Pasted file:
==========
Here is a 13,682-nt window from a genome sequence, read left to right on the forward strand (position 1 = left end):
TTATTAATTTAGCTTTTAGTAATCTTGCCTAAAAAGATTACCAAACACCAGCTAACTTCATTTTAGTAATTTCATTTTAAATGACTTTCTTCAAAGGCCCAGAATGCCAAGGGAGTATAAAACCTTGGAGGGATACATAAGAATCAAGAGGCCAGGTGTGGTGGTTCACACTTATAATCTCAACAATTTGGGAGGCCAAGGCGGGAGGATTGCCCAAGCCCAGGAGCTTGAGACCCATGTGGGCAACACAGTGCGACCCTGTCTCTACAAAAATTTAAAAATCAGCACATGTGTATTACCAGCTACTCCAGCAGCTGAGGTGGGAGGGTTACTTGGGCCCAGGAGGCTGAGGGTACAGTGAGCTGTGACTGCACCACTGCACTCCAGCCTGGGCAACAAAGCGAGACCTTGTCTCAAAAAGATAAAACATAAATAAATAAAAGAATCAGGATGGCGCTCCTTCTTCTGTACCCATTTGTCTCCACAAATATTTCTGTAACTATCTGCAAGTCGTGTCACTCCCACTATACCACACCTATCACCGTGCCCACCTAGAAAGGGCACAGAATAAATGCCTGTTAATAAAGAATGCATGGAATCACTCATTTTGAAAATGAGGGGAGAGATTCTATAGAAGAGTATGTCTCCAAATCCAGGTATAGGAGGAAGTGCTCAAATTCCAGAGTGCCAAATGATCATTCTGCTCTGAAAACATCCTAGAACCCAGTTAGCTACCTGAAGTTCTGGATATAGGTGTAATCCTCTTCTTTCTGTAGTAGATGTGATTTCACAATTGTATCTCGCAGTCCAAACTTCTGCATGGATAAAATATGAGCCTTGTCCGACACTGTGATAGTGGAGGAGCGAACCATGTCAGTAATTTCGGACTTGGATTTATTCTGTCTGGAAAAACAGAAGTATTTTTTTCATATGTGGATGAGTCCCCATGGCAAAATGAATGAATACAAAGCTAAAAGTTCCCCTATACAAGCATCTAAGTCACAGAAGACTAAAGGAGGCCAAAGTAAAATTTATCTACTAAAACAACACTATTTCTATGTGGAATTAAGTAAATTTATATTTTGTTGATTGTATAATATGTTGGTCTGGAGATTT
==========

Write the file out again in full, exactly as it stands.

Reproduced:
Here is a 13,682-nt window from a genome sequence, read left to right on the forward strand (position 1 = left end):
TTATTAATTTAGCTTTTAGTAATCTTGCCTAAAAAGATTACCAAACACCAGCTAACTTCATTTTAGTAATTTCATTTTAAATGACTTTCTTCAAAGGCCCAGAATGCCAAGGGAGTATAAAACCTTGGAGGGATACATAAGAATCAAGAGGCCAGGTGTGGTGGTTCACACTTATAATCTCAACAATTTGGGAGGCCAAGGCGGGAGGATTGCCCAAGCCCAGGAGCTTGAGACCCATGTGGGCAACACAGTGCGACCCTGTCTCTACAAAAATTTAAAAATCAGCACATGTGTATTACCAGCTACTCCAGCAGCTGAGGTGGGAGGGTTACTTGGGCCCAGGAGGCTGAGGGTACAGTGAGCTGTGACTGCACCACTGCACTCCAGCCTGGGCAACAAAGCGAGACCTTGTCTCAAAAAGATAAAACATAAATAAATAAAAGAATCAGGATGGCGCTCCTTCTTCTGTACCCATTTGTCTCCACAAATATTTCTGTAACTATCTGCAAGTCGTGTCACTCCCACTATACCACACCTATCACCGTGCCCACCTAGAAAGGGCACAGAATAAATGCCTGTTAATAAAGAATGCATGGAATCACTCATTTTGAAAATGAGGGGAGAGATTCTATAGAAGAGTATGTCTCCAAATCCAGGTATAGGAGGAAGTGCTCAAATTCCAGAGTGCCAAATGATCATTCTGCTCTGAAAACATCCTAGAACCCAGTTAGCTACCTGAAGTTCTGGATATAGGTGTAATCCTCTTCTTTCTGTAGTAGATGTGATTTCACAATTGTATCTCGCAGTCCAAACTTCTGCATGGATAAAATATGAGCCTTGTCCGACACTGTGATAGTGGAGGAGCGAACCATGTCAGTAATTTCGGACTTGGATTTATTCTGTCTGGAAAAACAGAAGTATTTTTTTCATATGTGGATGAGTCCCCATGGCAAAATGAATGAATACAAAGCTAAAAGTTCCCCTATACAAGCATCTAAGTCACAGAAGACTAAAGGAGGCCAAAGTAAAATTTATCTACTAAAACAACACTATTTCTATGTGGAATTAAGTAAATTTATATTTTGTTGATTGTATAATATGTTGGTCTGGAGATTT